ATLANTA — Everything that Georgia Power wants anyone to know about its Plant Vogtle nuclear expansion project can be summed up in this comment from its chief executive officer.
"Every dollar and every day that has been invested has been necessary to complete these new units safely and correctly. Our reports will establish that the new units could not have been built for less money or in less time than it has taken," Paul Bowers wrote in a letter to the Georgia Public Service Commission.
Regulators received the letter as part of a package of documents filed earlier this week.
The papers explain why Georgia Power should recoup billions in capital costs from its customers for building the twin reactors in eastern Georgia. Commissioners will weigh that along with testimony from its staff, consumer advocates and others, and rule later this year.
The roughly 1,000 pages include a storied history of Vogtle units 3 and 4, the first reactors in the nation to be built from scratch in three decades. They also are a stark reminder of how massive and complicated such projects are, and even how the idea of building nuclear plants is so polarizing.
A chief reason why includes a key date that just passed. Unit 3 originally was scheduled to start producing electricity on April 1. It now is scheduled for June 2019, but an expert Georgia Power hired to supply testimony this week said there are risks involved with meeting that deadline.
The challenges at Vogtle are not new. Georgia Power is required to give the PSC a cost-and-schedule update every six months, and an independent monitor separately weighs in with his update.
This week’s filings are the first time that every obstacle — from regulatory red tape to studs being welded too close together — is spelled out in one place. Through the documents, Georgia Power wants to make two things clear: None of the problems at Vogtle is the utility’s fault, and its arguments to support that are air tight.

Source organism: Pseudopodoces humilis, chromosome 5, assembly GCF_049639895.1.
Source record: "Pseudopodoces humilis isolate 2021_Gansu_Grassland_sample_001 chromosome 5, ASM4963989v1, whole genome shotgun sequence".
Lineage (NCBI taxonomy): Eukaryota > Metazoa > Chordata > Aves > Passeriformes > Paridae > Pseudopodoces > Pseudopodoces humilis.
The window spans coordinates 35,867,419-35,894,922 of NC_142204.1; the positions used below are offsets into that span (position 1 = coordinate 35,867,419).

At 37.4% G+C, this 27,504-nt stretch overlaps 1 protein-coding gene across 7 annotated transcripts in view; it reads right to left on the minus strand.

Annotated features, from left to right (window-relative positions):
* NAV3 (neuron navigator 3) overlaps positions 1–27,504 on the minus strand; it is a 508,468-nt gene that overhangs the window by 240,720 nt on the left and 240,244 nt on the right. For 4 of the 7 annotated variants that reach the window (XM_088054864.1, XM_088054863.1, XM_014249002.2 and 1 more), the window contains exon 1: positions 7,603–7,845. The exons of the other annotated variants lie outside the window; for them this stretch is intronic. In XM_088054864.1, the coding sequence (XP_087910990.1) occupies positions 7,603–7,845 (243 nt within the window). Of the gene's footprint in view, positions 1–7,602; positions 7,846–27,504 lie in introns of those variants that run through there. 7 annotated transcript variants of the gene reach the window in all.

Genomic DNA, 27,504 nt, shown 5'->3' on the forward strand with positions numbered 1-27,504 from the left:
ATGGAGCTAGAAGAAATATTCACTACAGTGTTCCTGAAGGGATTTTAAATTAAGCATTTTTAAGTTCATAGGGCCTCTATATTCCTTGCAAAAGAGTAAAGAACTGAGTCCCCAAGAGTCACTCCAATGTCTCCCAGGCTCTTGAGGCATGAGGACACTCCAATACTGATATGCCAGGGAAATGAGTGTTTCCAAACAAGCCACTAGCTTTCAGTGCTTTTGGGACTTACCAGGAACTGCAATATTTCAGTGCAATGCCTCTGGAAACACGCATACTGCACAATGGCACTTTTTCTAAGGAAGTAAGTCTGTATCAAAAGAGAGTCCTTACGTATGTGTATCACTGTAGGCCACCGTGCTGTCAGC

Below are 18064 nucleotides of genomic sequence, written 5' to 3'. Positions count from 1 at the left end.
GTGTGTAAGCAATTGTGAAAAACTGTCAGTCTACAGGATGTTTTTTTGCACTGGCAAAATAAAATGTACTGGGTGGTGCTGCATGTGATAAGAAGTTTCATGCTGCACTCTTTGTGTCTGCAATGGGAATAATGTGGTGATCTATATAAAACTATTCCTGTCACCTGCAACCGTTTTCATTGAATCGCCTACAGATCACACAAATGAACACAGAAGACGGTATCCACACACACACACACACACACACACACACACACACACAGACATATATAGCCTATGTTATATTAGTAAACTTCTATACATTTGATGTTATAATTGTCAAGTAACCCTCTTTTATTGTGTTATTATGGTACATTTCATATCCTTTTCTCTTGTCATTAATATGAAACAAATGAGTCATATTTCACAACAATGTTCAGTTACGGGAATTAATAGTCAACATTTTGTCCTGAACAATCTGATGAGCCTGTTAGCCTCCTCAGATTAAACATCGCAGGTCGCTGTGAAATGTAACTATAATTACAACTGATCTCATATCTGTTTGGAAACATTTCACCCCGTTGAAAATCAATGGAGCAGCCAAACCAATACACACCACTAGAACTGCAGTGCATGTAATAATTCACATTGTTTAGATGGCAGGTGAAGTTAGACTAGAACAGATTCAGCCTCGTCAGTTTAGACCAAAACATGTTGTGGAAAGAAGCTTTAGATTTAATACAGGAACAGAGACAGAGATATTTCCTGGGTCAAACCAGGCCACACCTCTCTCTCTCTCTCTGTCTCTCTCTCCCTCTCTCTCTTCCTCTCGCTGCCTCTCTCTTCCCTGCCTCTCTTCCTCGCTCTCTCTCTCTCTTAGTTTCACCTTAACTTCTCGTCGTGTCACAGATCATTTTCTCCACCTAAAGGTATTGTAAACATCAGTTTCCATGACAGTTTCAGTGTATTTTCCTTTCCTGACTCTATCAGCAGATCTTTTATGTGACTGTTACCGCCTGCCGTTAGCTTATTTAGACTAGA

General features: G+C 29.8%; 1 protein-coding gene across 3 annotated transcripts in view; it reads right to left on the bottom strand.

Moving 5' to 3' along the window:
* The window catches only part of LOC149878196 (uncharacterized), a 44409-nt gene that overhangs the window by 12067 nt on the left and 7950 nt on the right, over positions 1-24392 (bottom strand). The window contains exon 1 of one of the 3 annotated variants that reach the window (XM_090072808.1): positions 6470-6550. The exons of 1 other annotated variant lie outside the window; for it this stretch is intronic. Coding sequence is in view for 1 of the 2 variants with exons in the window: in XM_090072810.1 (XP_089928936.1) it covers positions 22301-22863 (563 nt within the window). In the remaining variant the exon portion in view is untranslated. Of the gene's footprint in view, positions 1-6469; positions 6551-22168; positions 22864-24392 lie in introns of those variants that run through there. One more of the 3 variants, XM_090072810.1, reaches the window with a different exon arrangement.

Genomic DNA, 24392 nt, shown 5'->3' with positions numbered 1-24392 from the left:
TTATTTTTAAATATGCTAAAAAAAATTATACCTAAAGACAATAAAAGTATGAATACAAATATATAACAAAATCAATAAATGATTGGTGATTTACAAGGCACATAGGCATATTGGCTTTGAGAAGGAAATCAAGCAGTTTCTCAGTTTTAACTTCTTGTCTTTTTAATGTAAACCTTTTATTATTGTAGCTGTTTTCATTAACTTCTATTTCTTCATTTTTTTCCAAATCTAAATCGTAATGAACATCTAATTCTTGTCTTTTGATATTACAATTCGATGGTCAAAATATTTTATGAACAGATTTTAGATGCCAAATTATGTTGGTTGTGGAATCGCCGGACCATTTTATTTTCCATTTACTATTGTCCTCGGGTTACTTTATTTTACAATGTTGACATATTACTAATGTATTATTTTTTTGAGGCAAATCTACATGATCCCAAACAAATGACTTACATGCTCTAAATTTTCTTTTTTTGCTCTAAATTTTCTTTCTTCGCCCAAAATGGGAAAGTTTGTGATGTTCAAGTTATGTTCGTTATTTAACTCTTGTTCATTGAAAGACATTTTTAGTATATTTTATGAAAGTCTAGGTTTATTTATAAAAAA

The package is rounded out with a letter from Georgia Gov. Nathan Deal (R) and a report from a former state Supreme Court justice, explaining the legal standard that the PSC should use when determining whether Georgia Power spent dollars prudently. In other words, the utility wants to make sure that hindsight doesn’t come into play here.
Georgia Power spokesman Jacob Hawkins said the PSC asked that the company give legal basis for a prudence standard.
"The Honorable Justice Norman Fletcher provides unmatched legal basis on this issue for PSC consideration, as the other sources do in their areas of expertise," he said in a statement emailed to EnergyWire.
It’s likely that legal standard will be debated at some point, however. The PSC has its own lawyers, and the chairman also has a law degree, for that matter.
"They are welcome to give their opinion on what that standard is," PSC Chairman Chuck Eaton said. "It’s going to be interesting to see how this plays out."
How did we get here?
That Georgia Power, regulators and others are even here is controversial. The utility, PSC staff and consumer advocates struck an agreement years ago that there would be no prudency review until Unit 3 started producing electricity.
That agreement also hinged around the outcome of a lawsuit between Georgia Power and Vogtle’s contractors. The sides settled the issue late last year (EnergyWire, Oct. 28, 2015). It was that settlement, in which Georgia Power must pay $350 million, which triggered discussion of a full cost review.
Regulators asked the utility to hand over all of the documents related to Vogtle and its costs to date. Some hope Georgia Power and PSC staff can settle some issues, but the ones they can’t will be vetted in public hearings.
Consumer advocates and others have raised concerns over whether forcing the PSC staff to deal with such a high-profile, complicated issue now, without full hearings, would mean customers would lose out in the end.
Georgia Power is building Vogtle with a group of electric cooperatives and municipal utilities. The company’s share of Vogtle is 45.7 percent, which was certified at $6.1 billion.